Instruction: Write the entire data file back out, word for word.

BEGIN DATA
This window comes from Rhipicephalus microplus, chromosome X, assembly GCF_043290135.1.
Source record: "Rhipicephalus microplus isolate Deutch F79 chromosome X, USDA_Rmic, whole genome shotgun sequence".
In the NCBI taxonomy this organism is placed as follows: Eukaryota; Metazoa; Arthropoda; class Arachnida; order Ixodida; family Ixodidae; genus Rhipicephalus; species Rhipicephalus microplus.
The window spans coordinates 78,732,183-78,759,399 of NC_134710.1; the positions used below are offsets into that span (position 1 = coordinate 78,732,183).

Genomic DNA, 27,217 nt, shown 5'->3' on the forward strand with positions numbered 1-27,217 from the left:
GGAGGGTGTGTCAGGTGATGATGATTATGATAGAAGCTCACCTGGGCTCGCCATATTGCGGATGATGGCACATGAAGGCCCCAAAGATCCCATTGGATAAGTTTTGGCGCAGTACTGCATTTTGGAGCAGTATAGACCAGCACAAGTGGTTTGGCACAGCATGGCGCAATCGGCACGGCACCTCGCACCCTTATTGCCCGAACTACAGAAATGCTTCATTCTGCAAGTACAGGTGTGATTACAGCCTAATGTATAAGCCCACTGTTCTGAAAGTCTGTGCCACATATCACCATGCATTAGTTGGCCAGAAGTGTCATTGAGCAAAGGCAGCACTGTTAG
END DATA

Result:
This window comes from Rhipicephalus microplus, chromosome X, assembly GCF_043290135.1.
Source record: "Rhipicephalus microplus isolate Deutch F79 chromosome X, USDA_Rmic, whole genome shotgun sequence".
In the NCBI taxonomy this organism is placed as follows: Eukaryota; Metazoa; Arthropoda; class Arachnida; order Ixodida; family Ixodidae; genus Rhipicephalus; species Rhipicephalus microplus.
The window spans coordinates 78,732,183-78,759,399 of NC_134710.1; the positions used below are offsets into that span (position 1 = coordinate 78,732,183).

Genomic DNA, 27,217 nt, shown 5'->3' on the forward strand with positions numbered 1-27,217 from the left:
GGAGGGTGTGTCAGGTGATGATGATTATGATAGAAGCTCACCTGGGCTCGCCATATTGCGGATGATGGCACATGAAGGCCCCAAAGATCCCATTGGATAAGTTTTGGCGCAGTACTGCATTTTGGAGCAGTATAGACCAGCACAAGTGGTTTGGCACAGCATGGCGCAATCGGCACGGCACCTCGCACCCTTATTGCCCGAACTACAGAAATGCTTCATTCTGCAAGTACAGGTGTGATTACAGCCTAATGTATAAGCCCACTGTTCTGAAAGTCTGTGCCACATATCACCATGCATTAGTTGGCCAGAAGTGTCATTGAGCAAAGGCAGCACTGTTAG